I am using a few LTC6102 ICs in a current measuring system. My main goal is to use these ICs to measure current in different areas of a circuit and then display them on an LCD connected to an Arduino. I am feeding the Vout of the IC to an analog-in port on an Arduino Mega to read it. Schematic

I have confirmed that my AnalogRead() code is working correctly, and it is very accurate when measuring a steady DC input. I tested this with a simple voltage divider before hooking my LTC6102 Vout to it.

Now, when I connect my Vout from my LTC6102 to my Analog Input, my Serial Monitor shows this mess:

AnalogRead on Serial Port

No consistency. When I connect the probe of my oscilloscope to Vout, I get this:

Scope shot of Vout

I have come to a conclusion that my Serial Monitor mess is due to the fact that my IC is not providing a steady output (like shown in the o-scope shot) and that is causing my AnalogRead() inconsistencies since it only reads every so often and the value is always changing. I attached a 100nF capacitor to my Vout, and that keeps the value much much more consistent. I would like to better understand why this looks this way and make sure I have things correct.

My main question is: Does the oscilloscope shot of my Vout from my 6102 IC make sense?

  • 8
    \$\begingroup\$ You need to show a schematic or it's hard to guess what the problem is. \$\endgroup\$ Feb 17 at 1:45
  • 2
    \$\begingroup\$ Please clarify your specific problem or provide additional details to highlight exactly what you need. As it's currently written, it's hard to tell exactly what you're asking. \$\endgroup\$
    – Community Bot
    Feb 17 at 1:59
  • 1
    \$\begingroup\$ You're measuring a 10kHz spiky signal. The multimeter will average it, the micro's ADC will sample it when the ADC is triggered, that's probably a random point on the waveform, so the values you get are normal. \$\endgroup\$
    – bobflux
    Feb 17 at 9:01
  • 2
    \$\begingroup\$ Please show us a schematic, and a layout. It's possible you made a mistake there (no bypass capacitor? too much output capacitance? noise from another noisy circuit nearby?) \$\endgroup\$
    – Hearth
    Feb 17 at 18:34
  • 1
    \$\begingroup\$ Firstly, isn't R1 too low for the current that you are trying to measure? Voltage across R1 is just 2.1uV (lower than even the offset voltage of LTC6102 hence may not be possible to reliably measure) and the expected output is just 116uV isn't it? May be you should change R1 to say 1ohm or 5ohm and check if there is any improvement. \$\endgroup\$
    – sai
    Feb 26 at 18:13

2 Answers 2


Thank you all for your input! I found the source of my problem. There is a mistake in the Mouser description for the shunt resistor I ordered. I was looking for a 1mOhm resistor so I keep the losses to a minimum (20A system so losses multiply quickly). I ordered these without looking at the datasheet because I thought there wouldn't be much to look at due to the simplicity of a resistor. Whoops! Turns out they are 1Mohm.... Mouser lists 1M in the description but 1m in the specifications. I will definitely learn from this mistake, especially considering the headache it has caused.

Mouser Info
(Image source: Mouser - YAGEO AC2512FK-7W1ML)

  1. Scope measurement: The scope may be showing you measurements of the average value or RMS value of the signal waveform. Play a bit with the measurement settings such as max, min, average, dc volts and ac volts on the scope and compare that with your DMM reading. I would trust the scope measurement more than the DMM measurement. Note that what you see on the display of the scope is the actual real life voltage waveform.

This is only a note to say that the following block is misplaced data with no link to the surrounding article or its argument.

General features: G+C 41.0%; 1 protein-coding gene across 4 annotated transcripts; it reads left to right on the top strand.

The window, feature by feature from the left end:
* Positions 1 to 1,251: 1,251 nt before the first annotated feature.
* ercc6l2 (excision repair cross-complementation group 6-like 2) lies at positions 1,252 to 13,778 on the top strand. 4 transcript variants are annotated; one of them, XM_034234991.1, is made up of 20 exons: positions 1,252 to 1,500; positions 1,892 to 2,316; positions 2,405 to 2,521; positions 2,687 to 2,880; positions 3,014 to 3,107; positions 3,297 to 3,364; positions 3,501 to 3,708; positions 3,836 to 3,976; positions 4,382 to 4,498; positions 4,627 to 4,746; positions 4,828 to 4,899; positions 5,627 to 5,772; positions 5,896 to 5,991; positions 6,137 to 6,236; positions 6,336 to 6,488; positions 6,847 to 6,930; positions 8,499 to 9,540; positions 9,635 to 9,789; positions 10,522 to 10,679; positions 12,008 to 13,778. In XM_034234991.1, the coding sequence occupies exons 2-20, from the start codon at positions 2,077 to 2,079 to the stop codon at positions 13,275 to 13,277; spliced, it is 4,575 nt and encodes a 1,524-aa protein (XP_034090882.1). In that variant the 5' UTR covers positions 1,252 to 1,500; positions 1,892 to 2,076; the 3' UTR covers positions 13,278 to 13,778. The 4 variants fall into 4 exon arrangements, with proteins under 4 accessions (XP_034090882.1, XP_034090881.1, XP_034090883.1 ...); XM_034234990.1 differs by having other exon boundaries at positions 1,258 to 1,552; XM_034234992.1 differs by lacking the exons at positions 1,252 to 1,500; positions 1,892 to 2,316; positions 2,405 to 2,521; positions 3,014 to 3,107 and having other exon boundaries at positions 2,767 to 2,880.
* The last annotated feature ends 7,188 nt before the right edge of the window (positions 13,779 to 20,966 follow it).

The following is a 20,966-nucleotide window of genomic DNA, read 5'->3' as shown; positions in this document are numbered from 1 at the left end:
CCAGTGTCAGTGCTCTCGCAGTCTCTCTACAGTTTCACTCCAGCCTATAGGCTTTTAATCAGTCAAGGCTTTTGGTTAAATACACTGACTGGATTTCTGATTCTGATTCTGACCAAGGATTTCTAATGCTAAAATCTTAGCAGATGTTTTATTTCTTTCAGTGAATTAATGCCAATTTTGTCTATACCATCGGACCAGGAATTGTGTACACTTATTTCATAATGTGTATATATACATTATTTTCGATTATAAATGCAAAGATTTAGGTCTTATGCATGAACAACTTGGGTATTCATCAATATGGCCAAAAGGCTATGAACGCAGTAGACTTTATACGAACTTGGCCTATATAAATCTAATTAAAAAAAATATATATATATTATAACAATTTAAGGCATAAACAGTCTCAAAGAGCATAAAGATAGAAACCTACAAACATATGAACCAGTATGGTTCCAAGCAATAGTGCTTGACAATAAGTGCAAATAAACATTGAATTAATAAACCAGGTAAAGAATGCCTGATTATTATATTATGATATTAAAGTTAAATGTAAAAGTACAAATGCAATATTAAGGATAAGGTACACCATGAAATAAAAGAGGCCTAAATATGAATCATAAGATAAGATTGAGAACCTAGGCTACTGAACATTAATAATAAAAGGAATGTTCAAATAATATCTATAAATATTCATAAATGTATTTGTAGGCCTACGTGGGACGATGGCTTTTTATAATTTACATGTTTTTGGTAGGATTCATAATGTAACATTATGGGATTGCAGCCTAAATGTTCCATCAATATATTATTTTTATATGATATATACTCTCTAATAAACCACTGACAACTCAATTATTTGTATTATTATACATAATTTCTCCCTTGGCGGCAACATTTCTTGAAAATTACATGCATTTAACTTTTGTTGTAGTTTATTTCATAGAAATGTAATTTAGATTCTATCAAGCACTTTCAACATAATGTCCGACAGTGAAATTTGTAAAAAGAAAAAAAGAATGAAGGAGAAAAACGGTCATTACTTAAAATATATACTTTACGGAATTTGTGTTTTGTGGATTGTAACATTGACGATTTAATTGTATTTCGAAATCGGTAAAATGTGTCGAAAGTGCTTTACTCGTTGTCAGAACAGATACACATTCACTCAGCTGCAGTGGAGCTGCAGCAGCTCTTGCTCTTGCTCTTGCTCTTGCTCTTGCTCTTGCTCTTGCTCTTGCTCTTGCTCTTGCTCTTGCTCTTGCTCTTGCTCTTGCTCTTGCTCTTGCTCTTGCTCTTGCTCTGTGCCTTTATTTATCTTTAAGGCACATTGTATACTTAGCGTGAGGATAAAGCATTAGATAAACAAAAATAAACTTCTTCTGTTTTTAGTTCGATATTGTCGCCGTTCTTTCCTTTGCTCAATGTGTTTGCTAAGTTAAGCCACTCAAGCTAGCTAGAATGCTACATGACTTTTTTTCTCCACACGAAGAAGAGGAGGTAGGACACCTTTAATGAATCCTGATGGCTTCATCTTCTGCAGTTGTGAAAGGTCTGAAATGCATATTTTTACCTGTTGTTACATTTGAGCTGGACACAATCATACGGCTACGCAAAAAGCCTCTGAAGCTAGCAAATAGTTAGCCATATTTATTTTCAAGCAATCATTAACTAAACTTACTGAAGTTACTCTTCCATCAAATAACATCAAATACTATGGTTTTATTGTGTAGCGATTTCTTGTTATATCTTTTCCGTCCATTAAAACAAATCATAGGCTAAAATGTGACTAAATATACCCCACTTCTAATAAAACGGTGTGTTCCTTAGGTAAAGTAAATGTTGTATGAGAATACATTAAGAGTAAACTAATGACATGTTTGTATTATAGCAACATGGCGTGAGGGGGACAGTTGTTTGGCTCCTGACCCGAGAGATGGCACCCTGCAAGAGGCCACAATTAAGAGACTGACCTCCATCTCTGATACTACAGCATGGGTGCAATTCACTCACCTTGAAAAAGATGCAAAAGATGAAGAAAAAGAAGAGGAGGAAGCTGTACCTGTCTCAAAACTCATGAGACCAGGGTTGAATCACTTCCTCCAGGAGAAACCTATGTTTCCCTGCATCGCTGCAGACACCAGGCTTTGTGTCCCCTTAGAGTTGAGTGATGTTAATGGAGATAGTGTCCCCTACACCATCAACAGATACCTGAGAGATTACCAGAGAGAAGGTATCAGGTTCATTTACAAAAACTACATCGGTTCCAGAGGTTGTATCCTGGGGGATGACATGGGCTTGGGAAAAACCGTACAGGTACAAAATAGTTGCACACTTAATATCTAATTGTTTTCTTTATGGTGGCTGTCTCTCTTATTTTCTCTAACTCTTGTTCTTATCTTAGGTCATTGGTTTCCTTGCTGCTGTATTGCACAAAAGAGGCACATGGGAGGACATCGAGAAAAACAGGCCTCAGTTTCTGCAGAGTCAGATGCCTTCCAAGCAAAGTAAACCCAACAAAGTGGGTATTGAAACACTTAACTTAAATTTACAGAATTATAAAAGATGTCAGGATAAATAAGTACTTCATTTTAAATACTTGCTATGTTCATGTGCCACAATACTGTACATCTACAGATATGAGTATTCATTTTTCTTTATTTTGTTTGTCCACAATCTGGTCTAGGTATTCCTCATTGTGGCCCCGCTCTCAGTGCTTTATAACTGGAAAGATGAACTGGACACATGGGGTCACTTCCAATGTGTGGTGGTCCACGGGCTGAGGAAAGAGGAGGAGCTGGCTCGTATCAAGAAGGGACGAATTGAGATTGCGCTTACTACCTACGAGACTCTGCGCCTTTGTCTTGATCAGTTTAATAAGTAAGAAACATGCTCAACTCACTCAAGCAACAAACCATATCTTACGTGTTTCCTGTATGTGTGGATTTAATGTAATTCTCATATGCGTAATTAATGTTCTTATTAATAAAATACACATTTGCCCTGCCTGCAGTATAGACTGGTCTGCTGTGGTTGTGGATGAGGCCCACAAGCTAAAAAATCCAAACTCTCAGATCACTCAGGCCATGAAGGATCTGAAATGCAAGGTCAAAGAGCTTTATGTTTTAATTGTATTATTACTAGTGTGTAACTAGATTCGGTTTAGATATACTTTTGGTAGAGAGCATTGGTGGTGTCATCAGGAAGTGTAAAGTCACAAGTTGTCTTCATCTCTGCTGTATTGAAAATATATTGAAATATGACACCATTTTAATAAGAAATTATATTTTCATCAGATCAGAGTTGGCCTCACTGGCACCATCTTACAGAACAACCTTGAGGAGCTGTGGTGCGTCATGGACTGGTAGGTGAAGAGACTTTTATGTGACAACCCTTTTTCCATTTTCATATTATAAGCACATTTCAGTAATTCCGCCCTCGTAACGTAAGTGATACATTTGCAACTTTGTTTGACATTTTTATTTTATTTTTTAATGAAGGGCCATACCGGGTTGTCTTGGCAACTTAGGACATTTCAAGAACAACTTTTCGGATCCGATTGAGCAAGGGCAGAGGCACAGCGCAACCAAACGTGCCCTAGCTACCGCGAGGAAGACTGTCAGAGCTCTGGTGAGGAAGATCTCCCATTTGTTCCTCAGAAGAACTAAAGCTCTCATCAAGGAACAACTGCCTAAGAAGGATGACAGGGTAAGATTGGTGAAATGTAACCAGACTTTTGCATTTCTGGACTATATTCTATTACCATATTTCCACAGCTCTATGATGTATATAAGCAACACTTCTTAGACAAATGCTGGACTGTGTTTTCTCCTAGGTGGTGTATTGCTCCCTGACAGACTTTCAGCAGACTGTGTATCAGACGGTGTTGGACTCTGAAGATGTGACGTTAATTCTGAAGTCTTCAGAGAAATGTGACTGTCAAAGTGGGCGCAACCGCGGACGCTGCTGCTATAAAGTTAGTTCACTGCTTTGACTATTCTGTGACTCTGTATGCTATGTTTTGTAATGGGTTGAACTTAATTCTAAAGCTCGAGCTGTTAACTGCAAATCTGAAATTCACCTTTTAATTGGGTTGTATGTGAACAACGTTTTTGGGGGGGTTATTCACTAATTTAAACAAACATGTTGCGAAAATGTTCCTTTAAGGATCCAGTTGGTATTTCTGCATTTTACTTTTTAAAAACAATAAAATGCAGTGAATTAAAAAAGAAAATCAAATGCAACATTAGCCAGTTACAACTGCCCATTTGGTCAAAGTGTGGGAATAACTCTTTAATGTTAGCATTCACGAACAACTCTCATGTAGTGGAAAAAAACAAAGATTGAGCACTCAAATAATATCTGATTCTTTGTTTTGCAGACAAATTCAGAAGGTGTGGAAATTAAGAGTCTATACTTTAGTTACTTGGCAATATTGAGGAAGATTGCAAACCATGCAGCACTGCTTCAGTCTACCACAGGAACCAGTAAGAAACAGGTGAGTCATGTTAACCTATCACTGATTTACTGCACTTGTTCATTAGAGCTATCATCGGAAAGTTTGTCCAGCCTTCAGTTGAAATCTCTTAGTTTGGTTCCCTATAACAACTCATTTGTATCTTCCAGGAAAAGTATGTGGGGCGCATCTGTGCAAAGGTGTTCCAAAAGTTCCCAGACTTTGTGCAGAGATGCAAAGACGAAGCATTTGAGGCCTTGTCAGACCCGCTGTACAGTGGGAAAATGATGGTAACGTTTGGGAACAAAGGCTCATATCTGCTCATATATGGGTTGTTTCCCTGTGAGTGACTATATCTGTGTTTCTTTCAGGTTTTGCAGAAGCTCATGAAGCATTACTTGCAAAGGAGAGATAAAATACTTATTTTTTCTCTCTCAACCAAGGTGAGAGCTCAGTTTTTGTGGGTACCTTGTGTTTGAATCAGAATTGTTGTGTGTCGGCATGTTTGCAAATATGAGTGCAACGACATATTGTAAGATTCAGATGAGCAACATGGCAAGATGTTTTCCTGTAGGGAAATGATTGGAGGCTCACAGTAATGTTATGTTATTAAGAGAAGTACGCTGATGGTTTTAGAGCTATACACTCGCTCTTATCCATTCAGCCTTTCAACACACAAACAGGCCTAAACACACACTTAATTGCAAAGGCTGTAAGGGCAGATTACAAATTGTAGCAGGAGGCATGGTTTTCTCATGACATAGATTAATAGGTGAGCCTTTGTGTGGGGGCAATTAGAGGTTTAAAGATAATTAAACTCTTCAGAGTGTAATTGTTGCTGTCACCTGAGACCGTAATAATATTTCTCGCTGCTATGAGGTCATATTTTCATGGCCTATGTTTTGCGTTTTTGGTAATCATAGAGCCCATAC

2. DMM measurement: If your DMM is set to measure DC voltage it will essentially be measuring something close to the average value of that spiky signal. If set to AC voltage measurement it will probably be measuring the RMS value of that spiky signal - this is a type of average AC signal value. Standard digital multimeters are not very good at characterizing any signals other than pure DC or pure sinusodial AC signals. Don't make too much of this measurement.
  3. Microcontroller ADC: Remember that you microcontroller can only sample every now and then - say every 10us (really depends on the microcontroller and how it is configured). The values on the serial terminal may actually be correct and they represent the instantaneous value of your spiky waveform at the time it was sampled. It may be a good idea to plot the values measured by your ADC in a graph or spreadsheet to get an idea of the waveform that your ADC is seeing. If your ADC has too much capacitance on its input it will also not be able to see fast signal changes.
  4. Current measurement: Try placing your oscilloscope probes across your current sense resistor and verify that the current waveform looks like your output voltage waveform. Check that your sense resistor is correctly sized according to the datasheet. Make sure that you don't place your scope ground on a point in the circuit that is not grounded as this will interfere with the circuit and might damage things.

Possible solutions: If you are interested in the average current being measured you can place a capacitor on the output of the current sense amplifier to filter the voltage to a DC value. You can also try increasing the ADC sampling speed and averaging the reading over e.g. 10 samples.


Your Answer

By clicking “Post Your Answer”, you agree to our terms of service and acknowledge that you have read and understand our privacy policy and code of conduct.

Not the answer you're looking for? Browse other questions tagged or ask your own question.